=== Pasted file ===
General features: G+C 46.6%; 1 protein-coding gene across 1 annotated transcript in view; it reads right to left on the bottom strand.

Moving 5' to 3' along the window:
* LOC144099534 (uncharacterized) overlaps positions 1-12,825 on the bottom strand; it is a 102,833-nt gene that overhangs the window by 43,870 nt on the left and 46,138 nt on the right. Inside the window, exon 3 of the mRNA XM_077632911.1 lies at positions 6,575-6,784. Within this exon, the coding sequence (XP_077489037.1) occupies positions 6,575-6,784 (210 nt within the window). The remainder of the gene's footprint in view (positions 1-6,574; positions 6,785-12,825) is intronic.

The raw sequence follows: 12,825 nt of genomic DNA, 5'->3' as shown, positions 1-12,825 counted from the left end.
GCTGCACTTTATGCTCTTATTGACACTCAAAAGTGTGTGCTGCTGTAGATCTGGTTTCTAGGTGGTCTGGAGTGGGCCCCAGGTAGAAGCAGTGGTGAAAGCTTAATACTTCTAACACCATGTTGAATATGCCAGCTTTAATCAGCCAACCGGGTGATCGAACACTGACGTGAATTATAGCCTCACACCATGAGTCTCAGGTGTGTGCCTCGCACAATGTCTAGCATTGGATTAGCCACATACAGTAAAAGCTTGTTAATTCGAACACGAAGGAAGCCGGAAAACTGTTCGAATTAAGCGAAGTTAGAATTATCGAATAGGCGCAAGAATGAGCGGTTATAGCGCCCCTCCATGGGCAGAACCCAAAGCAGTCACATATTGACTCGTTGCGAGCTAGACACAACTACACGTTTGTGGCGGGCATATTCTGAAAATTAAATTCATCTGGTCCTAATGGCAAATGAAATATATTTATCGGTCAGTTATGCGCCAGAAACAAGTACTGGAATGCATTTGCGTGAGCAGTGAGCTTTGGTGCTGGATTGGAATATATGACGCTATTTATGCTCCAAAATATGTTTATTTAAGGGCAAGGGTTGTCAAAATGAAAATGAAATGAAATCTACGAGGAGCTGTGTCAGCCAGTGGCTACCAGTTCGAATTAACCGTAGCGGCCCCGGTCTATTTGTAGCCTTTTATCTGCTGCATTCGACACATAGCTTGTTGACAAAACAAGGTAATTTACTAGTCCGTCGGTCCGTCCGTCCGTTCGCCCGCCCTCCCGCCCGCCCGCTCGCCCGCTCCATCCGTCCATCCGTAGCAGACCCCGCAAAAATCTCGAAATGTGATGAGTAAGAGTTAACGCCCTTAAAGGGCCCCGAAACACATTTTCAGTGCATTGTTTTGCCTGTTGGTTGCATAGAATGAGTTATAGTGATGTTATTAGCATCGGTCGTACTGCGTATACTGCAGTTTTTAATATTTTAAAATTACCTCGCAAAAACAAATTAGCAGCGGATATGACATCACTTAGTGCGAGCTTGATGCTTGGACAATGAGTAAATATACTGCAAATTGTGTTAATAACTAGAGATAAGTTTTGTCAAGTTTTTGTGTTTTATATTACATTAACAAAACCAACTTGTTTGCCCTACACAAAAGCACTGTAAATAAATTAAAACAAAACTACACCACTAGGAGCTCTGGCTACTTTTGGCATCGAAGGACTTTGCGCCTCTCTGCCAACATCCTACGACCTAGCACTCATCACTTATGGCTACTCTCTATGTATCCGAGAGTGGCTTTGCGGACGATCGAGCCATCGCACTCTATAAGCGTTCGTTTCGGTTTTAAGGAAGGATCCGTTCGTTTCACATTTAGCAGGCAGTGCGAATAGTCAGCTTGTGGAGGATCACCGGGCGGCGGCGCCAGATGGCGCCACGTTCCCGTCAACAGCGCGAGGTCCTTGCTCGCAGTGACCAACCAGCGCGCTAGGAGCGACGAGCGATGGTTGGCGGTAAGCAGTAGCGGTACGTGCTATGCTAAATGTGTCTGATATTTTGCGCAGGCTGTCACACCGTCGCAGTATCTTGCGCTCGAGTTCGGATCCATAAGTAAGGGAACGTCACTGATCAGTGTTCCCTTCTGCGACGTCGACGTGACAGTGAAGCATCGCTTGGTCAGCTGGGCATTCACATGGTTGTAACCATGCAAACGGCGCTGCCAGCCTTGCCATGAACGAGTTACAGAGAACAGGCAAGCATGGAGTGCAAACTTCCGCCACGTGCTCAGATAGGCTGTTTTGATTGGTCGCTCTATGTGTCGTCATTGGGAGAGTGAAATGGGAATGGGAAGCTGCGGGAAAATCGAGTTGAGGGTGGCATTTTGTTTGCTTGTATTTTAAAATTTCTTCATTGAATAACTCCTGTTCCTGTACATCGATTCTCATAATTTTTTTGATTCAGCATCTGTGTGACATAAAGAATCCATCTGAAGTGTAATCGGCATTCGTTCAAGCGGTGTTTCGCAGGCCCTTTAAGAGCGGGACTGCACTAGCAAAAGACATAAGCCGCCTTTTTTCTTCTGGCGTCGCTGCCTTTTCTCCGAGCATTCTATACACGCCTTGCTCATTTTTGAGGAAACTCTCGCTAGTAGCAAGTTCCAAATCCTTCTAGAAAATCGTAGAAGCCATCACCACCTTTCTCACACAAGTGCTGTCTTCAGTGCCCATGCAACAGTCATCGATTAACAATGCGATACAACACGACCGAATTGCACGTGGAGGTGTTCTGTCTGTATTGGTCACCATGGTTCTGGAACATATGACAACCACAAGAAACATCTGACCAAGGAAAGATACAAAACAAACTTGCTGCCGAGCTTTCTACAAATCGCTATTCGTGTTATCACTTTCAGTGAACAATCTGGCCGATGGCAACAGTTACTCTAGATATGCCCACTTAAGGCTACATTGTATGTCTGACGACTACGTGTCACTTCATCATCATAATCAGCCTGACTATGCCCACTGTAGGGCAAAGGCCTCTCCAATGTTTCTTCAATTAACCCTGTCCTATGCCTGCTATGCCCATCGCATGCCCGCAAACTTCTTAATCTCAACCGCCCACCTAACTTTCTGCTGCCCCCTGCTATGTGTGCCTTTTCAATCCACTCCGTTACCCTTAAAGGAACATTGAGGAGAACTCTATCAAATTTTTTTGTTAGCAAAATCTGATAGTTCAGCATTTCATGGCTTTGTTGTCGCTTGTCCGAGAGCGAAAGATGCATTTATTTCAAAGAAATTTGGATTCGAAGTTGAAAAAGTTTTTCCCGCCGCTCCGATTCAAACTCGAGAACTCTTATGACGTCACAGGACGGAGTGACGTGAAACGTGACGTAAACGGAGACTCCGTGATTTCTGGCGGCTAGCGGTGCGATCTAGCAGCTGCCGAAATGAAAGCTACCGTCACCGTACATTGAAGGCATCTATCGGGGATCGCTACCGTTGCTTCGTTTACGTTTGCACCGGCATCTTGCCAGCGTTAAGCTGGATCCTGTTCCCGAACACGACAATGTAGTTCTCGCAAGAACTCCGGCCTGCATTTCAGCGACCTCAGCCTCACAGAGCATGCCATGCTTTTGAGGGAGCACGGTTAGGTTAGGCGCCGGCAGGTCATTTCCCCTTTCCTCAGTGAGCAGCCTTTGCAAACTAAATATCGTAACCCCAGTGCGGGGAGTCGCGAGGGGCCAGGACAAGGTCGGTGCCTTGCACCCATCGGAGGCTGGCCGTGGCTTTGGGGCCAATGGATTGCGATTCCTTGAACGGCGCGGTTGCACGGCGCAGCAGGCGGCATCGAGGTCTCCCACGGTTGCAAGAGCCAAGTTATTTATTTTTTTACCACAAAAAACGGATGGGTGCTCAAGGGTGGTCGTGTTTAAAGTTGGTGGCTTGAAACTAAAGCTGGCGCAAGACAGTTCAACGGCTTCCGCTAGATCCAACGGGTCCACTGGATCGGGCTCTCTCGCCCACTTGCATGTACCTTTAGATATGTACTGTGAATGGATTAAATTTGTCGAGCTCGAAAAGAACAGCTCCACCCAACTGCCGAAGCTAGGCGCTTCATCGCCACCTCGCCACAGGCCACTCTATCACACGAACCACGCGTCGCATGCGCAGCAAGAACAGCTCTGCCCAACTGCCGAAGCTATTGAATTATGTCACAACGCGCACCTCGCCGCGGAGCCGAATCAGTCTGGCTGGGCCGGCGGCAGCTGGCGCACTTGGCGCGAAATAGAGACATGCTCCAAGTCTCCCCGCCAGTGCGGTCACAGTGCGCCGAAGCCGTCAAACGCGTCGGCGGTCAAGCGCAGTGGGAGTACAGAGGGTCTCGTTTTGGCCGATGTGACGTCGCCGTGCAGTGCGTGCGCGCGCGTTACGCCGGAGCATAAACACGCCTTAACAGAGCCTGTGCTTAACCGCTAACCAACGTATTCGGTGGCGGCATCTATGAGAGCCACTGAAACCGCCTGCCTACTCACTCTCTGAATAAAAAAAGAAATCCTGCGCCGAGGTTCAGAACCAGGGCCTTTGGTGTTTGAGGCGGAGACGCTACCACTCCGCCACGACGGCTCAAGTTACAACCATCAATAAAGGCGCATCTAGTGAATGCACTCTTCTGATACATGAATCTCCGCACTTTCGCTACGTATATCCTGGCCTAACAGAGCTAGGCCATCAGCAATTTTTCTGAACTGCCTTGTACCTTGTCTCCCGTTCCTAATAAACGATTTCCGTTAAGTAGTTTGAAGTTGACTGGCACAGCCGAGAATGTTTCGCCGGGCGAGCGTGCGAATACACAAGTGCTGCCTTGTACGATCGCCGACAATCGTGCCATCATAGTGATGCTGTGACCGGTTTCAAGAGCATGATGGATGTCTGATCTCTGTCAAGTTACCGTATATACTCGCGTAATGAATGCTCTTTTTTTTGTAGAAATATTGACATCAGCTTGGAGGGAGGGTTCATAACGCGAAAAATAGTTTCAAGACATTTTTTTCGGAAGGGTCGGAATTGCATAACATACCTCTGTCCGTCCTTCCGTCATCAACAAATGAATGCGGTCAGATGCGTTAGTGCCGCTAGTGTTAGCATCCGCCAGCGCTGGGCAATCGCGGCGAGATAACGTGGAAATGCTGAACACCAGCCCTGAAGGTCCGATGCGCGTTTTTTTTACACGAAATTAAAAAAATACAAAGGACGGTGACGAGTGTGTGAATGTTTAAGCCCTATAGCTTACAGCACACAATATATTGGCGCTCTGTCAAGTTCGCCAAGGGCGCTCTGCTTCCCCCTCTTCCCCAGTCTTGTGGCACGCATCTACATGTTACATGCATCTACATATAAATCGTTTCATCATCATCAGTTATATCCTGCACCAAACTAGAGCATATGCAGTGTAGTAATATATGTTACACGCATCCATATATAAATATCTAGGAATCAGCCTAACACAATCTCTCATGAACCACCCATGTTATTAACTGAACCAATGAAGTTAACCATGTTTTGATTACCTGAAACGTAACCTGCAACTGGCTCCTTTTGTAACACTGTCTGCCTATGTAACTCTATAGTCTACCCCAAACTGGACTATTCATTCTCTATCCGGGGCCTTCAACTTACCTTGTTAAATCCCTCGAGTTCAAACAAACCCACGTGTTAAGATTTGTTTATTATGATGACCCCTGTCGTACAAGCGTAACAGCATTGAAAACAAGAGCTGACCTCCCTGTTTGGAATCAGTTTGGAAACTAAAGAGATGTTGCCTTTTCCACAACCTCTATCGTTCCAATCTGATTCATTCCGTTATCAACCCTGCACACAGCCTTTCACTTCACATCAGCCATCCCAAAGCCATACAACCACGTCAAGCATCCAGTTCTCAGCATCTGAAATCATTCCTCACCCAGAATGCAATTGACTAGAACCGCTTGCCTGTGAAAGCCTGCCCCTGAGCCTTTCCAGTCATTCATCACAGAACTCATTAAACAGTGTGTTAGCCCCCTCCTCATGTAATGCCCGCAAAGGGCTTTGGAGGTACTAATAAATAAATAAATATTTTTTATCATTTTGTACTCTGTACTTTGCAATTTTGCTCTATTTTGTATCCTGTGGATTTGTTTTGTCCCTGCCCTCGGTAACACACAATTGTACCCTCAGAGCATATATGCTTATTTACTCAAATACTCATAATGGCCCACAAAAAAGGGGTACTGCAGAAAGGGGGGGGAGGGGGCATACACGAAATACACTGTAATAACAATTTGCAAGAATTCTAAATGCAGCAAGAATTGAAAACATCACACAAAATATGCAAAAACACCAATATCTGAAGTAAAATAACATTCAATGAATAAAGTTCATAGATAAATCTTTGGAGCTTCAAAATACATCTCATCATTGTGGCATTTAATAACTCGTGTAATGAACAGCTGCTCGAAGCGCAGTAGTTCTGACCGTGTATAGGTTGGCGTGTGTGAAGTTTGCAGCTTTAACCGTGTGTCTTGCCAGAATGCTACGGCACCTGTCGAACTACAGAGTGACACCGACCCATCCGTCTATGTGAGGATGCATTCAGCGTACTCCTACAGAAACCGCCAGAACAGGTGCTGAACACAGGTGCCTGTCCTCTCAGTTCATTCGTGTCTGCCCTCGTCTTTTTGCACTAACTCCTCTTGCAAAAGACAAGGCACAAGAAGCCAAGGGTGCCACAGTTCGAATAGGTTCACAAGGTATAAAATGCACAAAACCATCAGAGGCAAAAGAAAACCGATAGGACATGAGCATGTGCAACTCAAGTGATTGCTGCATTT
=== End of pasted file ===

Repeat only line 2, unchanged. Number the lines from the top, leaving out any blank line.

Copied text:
Moving 5' to 3' along the window: